A lady next to the priest asked, “Father, is this the end of the world?” Not knowing what to say, he replied perhaps not the whole world, but if the surrounding countryside were burning like this, it would be the end of “our world.”
The fire eventually burned itself out in Peshtigo, jumping across a nearby bay, a distance of about 10 miles at its narrowest point. With the hurricane-like winds serving as bellows, the fire continued on its destructive path eventually burning a total of 1.2 million acres.
The Miracle of Champion, Wisconsin
While this chaos took place in Peshtigo, there was a different scene at the village of Robinsonville, Wisconsin. Now called Champion, this village lay right in the path of the untamable inferno.
The village was the site of the first approved apparition of Our Lady in the United States. She had appeared to Sister Adele Brise in 1859. In honor of the apparition, a wooden chapel was built dedicated to Our Lady of Good Help. Many locals believed in the apparition, largely due to Sister Adele’s reputation of holiness.
In the early morning of October 9th, the locals fled to the safety of Our Lady of Good Help’s protection. It seems irrational to seek safety in a wooden structure in the middle of the greatest wildfire in American history. However, faith sometimes goes against what seems rational. They abandoned themselves to practice the great virtue of confidence, hoping against all hope. The locals had so much confidence in Our Lady’s protection that they drove their livestock onto the chapel grounds.
Sister Adele led the inhabitants in a procession outside with a statue of Our Lady while praying the rosary. When the air became oppressive, they were forced to continue inside. The voices of the faithful filled the air with hopeful prayer. Outside the ever-hungry inferno was raging, ready to devour everything in its path.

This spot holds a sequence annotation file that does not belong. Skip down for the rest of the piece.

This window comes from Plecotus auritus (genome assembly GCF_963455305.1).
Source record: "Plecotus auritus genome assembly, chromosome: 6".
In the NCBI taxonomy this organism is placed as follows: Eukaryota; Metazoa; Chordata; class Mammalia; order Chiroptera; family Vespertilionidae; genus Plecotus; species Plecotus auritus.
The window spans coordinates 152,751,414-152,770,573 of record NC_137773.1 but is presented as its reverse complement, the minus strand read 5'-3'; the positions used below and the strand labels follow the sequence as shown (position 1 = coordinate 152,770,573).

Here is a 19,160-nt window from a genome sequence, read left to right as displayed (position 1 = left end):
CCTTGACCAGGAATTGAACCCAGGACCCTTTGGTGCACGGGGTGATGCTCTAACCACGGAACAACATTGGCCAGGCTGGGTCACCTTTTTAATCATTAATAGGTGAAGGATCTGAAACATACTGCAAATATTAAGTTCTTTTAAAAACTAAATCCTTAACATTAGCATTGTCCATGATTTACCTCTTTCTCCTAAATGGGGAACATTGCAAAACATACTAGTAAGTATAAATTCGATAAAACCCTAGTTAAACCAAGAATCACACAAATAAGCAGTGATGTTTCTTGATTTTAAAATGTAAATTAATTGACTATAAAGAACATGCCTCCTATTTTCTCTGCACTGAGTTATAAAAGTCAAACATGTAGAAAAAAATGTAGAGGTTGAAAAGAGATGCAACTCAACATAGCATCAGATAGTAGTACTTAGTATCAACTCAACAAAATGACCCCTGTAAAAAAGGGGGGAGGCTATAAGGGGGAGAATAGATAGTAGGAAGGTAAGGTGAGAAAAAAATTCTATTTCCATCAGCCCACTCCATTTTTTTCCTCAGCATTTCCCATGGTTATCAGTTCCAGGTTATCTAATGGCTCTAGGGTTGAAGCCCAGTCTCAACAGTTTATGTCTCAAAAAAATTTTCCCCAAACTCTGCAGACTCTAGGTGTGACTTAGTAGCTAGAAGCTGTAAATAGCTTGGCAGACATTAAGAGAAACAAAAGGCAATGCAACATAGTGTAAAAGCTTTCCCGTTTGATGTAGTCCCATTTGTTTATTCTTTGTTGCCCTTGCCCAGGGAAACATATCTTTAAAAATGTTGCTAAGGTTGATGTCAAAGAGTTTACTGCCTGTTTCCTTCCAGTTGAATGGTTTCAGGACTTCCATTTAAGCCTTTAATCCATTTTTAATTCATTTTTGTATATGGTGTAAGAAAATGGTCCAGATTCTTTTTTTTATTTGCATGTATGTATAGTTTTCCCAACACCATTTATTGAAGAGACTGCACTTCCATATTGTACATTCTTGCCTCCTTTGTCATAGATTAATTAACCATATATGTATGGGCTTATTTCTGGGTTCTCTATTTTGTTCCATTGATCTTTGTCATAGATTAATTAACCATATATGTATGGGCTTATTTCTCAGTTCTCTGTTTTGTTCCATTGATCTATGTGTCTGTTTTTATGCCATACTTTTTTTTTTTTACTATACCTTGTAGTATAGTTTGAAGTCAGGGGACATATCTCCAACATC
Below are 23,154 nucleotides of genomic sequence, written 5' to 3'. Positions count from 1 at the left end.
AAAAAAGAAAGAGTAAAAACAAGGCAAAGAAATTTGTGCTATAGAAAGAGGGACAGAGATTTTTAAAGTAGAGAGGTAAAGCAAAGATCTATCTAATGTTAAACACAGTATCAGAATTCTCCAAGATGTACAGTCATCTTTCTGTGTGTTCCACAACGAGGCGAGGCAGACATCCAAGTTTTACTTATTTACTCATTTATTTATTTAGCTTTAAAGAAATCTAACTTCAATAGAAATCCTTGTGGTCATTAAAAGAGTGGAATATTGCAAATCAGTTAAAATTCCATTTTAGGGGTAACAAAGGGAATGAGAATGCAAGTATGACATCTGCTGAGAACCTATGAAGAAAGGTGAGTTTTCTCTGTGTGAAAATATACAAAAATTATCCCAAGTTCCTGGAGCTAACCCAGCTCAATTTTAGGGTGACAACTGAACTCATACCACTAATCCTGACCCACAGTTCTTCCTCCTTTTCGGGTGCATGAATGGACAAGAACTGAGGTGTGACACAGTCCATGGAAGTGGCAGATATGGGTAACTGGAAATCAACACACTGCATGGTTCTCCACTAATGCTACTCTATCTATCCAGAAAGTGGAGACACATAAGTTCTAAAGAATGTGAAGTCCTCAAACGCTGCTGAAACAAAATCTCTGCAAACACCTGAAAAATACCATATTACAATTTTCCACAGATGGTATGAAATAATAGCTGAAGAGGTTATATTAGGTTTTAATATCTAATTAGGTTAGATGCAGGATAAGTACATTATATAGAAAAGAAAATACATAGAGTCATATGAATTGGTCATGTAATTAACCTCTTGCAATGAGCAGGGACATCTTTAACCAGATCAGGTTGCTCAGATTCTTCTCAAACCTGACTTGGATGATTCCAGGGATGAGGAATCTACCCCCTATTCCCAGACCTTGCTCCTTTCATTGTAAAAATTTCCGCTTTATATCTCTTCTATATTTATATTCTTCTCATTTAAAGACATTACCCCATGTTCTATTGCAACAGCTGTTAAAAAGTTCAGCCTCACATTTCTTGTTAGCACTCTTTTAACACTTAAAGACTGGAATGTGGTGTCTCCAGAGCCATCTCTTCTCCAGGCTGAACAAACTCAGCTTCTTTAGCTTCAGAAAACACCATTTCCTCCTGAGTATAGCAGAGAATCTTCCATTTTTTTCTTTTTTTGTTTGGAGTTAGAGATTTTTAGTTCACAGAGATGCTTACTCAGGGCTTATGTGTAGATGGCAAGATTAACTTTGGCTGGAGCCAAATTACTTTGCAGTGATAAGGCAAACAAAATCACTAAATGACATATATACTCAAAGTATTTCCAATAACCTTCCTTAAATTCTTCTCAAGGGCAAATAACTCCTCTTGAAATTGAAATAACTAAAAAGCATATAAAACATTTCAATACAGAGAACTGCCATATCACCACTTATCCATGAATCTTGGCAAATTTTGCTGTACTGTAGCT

However, the wooden structure miraculously refused to burn. The prayers of the faithful were heard. The heavy winds that drove the conflagration stilled and the fired abated. The sweet sound of rainfall soon followed. It was as immediate as when Jesus raised his hands to calm the storm. The faithful were in awe. Salvation from the fire had finally come.
Confirmation of the Miracle
Father Pernin, who witnessed firsthand the unyielding savagery of fire in Peshtigo went to investigate this alleged miracle with his own eyes. He recounted what he saw in a second manuscript called, The Finger of God.
“[All] the houses and fences in the neighborhood had been burned, with the exception of the school, the chapel and fences surrounding the six acres of land consecrated to the Blessed Virgin. (…) [The property] sanctified by the visible presence of the Mother of God now shone out like an emerald island amid a sea of ashes.”1
Father Pernin’s description of the church grounds as an emerald island in a desolate sea could be seen in the grass inside the fence that kept its lush healthy color. All the local inhabitants and their livestock were spared. The wooden chapel was spared. The wooden fence surrounding the grounds was spared.
Is there not a lesson to be learned from this?
This miracle was instrumental in convincing Bishop David Ricken to declare on December 8, 2010 the authenticity of the apparitions of 1859 to Sister Adele Brise. This holy site is now called the Shrine of Our Lady of Good Help. In the decree, one can find these words that serve as a lesson to modern firefighters, or to anyone who needs divine help, especially when all human efforts have failed. These words are: “Our Lady has lessened or relieved the burdens of the People of God (…) even through diminishing inclement and tempestuous weather.”
Curiously, the great Peshtigo Fire abated on the 12th anniversary of one of the apparitions of Our Lady of Good Help.
1. Fr. Edward Looney, Our Lady of Good Help, Mary’s Message and Mission for Adele Brise and the World, p.16.
DAILY QUOTE for November 16, 2019
SAINT OF THE DAY
St. Margaret of Scotland
Centuries ago, in Toledo, Spain, there lived a Cistercian nun called Mary. Being at the point of death, the Blessed Mother appeared to her,